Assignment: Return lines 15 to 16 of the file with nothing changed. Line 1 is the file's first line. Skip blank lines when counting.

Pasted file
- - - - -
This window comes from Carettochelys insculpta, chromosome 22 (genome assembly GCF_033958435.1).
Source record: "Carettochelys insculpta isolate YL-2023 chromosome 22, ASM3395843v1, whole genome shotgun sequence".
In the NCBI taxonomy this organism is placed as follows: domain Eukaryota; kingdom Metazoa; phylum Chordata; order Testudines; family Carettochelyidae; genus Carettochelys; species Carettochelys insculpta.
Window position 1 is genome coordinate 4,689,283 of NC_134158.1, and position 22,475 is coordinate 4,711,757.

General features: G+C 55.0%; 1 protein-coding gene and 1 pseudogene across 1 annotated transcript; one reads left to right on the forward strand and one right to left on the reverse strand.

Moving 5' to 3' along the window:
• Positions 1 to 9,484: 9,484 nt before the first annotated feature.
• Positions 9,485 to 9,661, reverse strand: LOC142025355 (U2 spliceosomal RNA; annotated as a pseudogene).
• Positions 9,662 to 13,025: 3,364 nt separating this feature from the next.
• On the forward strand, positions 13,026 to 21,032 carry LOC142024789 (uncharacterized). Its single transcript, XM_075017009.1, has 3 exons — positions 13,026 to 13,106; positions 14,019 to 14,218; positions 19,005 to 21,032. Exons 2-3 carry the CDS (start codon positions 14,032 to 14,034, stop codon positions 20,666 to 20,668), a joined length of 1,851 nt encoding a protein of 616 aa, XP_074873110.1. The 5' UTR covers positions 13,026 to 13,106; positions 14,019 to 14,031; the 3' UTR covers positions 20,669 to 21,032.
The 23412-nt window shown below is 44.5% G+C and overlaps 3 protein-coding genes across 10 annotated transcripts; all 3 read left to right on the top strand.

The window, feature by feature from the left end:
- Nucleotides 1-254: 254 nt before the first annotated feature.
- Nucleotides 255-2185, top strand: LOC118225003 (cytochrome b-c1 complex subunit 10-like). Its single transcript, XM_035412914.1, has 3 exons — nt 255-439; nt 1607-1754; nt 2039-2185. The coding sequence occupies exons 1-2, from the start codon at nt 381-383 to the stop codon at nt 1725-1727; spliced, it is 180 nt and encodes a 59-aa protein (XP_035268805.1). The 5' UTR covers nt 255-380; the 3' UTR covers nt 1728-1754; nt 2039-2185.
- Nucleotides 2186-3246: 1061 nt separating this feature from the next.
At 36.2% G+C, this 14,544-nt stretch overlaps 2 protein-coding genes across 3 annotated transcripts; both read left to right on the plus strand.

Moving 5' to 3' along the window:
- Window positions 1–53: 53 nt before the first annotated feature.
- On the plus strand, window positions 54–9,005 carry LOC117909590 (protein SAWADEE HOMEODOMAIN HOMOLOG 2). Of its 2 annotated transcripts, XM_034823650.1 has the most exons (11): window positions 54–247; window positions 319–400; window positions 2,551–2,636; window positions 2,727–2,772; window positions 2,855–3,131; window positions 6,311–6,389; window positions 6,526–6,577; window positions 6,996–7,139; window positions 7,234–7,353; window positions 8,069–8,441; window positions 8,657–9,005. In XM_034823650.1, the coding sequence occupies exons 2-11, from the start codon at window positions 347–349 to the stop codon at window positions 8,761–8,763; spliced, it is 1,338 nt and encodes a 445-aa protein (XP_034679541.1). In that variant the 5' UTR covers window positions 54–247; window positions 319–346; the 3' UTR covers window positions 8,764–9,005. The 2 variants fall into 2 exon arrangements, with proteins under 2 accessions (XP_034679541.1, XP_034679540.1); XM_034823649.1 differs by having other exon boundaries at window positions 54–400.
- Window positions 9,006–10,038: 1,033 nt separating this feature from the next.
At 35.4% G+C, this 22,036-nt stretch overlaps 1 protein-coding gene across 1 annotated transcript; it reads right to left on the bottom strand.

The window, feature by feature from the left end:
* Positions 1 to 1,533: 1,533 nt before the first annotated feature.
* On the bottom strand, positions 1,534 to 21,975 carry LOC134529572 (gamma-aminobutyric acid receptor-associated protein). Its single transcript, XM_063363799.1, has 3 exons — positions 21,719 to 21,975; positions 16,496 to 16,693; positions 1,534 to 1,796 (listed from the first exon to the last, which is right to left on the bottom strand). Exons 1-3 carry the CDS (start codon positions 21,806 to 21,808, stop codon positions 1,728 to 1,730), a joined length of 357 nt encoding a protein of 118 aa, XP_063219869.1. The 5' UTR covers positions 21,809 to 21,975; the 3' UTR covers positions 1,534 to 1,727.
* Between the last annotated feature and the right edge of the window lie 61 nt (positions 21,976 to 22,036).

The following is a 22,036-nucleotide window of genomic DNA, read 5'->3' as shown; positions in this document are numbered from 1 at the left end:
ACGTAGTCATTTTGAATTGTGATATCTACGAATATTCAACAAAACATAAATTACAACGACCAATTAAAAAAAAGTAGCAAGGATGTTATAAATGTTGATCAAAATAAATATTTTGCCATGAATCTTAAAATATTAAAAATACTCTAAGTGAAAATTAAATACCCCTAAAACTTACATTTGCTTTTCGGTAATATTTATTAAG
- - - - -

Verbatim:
- Nucleotides 2186-3246: 1061 nt separating this feature from the next.
At 36.2% G+C, this 14,544-nt stretch overlaps 2 protein-coding genes across 3 annotated transcripts; both read left to right on the plus strand.